Witchcraft as a taboo in Tanzania

By Zenorine Donath and Mbuya Godfriend

It has been witnessed and brought to light in different parts of Tanzania that there have been an unprecedented number of incidents involving witchcraft occurring all throughout the country.

It is impossible to prove that someone is guilty of witchcraft, as everything remains based on superstitions. While it is challenging to prove beyond a reasonable doubt, citizens choose to take actions in their own hands and unlawfully punish suspects, most of the time resulting in death.

The Universal Declaration of Human Rights adheres that all people are born free, with equal rights, blessed with a full minded and conscious responsibility to treat each other brotherly. This right is in direct contrast to accusations of witchcraft, which always lead to hatred of the victims and the perpetrators, ultimately violating the right to life and peaceful association.

On August 5th, The Daily News reported that a man from Mbeya was killed on the grounds of suspected witchcraft, indicating the recent nature of incidents involving the superstitious tradition.

Statistics compiled by the Legal and Human Rights Centre, as well as the police force, indicate that they have seen an increase in the violation of the right of life due to witchcraft related killings. For instance, According to the 2012 Human Rights Report, 630 people were killed from January to December after they were suspected to be witches.

Titus Mrosso, a resident of Mbagala in Dar Es Salaam, said that in our society there is witchcraft and it has been witnessed by some that the perpetrators are slashed by machetes, with others mostly resulting in death.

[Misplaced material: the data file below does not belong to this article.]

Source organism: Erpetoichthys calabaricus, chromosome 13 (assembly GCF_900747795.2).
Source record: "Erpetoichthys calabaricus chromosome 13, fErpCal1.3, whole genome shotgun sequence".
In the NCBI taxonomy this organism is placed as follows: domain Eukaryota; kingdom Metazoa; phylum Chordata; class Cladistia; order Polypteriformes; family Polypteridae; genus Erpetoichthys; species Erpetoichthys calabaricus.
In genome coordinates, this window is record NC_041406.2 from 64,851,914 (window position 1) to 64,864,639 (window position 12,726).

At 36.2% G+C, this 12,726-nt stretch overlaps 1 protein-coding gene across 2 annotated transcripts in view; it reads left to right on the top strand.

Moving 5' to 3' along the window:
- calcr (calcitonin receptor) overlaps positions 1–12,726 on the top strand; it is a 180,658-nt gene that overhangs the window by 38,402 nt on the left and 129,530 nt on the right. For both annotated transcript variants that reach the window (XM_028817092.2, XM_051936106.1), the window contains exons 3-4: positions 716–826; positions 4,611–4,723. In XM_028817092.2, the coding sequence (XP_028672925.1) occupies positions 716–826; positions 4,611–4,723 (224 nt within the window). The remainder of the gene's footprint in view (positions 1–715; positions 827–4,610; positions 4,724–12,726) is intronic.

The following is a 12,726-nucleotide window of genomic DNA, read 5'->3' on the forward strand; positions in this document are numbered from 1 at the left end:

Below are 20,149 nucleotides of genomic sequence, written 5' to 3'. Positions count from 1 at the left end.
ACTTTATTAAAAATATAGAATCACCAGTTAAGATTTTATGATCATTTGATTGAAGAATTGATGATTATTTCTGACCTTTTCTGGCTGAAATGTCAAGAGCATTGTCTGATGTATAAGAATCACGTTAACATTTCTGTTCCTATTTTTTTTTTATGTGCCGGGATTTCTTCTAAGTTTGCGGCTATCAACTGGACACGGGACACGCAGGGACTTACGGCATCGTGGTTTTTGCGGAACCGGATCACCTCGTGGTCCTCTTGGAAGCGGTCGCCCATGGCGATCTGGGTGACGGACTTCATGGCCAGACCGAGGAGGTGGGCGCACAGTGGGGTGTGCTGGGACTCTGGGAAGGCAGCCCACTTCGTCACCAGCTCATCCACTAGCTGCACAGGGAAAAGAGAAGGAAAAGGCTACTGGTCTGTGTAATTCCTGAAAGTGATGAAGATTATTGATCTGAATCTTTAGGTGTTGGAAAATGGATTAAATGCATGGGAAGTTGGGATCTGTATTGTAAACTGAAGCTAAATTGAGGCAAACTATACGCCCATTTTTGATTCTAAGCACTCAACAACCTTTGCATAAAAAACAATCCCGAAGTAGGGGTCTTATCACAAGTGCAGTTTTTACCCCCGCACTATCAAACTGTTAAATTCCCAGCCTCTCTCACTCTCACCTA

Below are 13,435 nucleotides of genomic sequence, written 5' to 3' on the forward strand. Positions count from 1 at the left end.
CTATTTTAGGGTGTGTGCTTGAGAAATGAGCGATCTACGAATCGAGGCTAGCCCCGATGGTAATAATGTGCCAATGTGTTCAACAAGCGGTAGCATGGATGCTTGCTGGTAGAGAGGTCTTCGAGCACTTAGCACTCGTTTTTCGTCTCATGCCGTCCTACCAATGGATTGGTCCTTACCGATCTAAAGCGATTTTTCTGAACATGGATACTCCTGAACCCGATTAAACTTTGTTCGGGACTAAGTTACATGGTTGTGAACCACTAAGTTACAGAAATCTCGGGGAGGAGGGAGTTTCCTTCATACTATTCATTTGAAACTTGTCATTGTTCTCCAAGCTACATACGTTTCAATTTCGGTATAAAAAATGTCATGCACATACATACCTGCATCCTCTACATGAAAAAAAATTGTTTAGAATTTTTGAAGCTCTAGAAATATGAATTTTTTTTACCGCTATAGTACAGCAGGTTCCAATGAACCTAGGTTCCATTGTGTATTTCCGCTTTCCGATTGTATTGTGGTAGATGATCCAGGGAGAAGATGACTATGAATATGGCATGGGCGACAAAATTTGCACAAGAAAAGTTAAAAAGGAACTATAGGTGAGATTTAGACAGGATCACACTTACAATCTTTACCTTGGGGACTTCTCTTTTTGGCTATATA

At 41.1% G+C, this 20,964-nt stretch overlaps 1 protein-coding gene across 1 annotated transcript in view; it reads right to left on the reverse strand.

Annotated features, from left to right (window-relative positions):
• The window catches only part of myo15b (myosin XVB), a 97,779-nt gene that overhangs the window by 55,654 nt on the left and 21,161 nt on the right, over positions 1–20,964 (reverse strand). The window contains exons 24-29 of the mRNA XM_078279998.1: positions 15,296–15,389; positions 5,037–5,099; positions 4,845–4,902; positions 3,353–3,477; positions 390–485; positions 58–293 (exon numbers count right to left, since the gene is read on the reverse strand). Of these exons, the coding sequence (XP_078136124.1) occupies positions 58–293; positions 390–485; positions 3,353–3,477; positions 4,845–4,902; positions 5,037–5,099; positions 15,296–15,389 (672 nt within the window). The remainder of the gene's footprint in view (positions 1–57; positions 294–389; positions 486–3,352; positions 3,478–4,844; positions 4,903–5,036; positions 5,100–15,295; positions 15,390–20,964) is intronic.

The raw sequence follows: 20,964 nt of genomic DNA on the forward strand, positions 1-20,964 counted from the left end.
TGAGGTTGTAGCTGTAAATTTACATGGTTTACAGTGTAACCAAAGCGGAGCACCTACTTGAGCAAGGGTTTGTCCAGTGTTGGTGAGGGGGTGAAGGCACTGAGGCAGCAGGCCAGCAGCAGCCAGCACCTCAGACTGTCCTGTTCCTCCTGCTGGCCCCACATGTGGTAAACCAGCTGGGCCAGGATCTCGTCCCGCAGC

There is a tendency in Tanzanian society to believe that some diseases are the result of witchcraft related issues, hence they prefer to use witchdoctors to act as the medicinal supplier for their treatments. The report explains that whenever this treatment doesn’t work the victim puts the blame on relatives, believing that they are behind that disease.

When speaking to Salma Abdallah, a resident of Kigogo in Dar Es salaam, she agrees with the issue of witchcraft to be present in society. “People tend to be witches so as to succeed in some issues in their life, others believe that to kill or making someone insane it will provide money in return,” she said.

There are other reasons that incidents related to witchcraft are on the rise. There are people who believe that elderly people with red eyes are sorcerers, and this is largely found in the Lake zone regions of Shinyanga, Mwanza, Geita and Mara.

In the Constitution of the United Republic of Tanzania, it states that all acts of witchcrafts are punishable under the provision of section 131 of the Witchcraft Act and section 196 of the Penal Code only for committed cases of murder.

Zenorine is currently upgrading her skills in human rights reporting in Dar es Salaam. Her goal is to become an activist and reporter of marginalized people.

Godfriend is a student at St. Augustine University of Tanzania. In the past, he has produced radio programs that focus on the rights of disabled people. His dream is to serve society by bringing light to human rights abuses.

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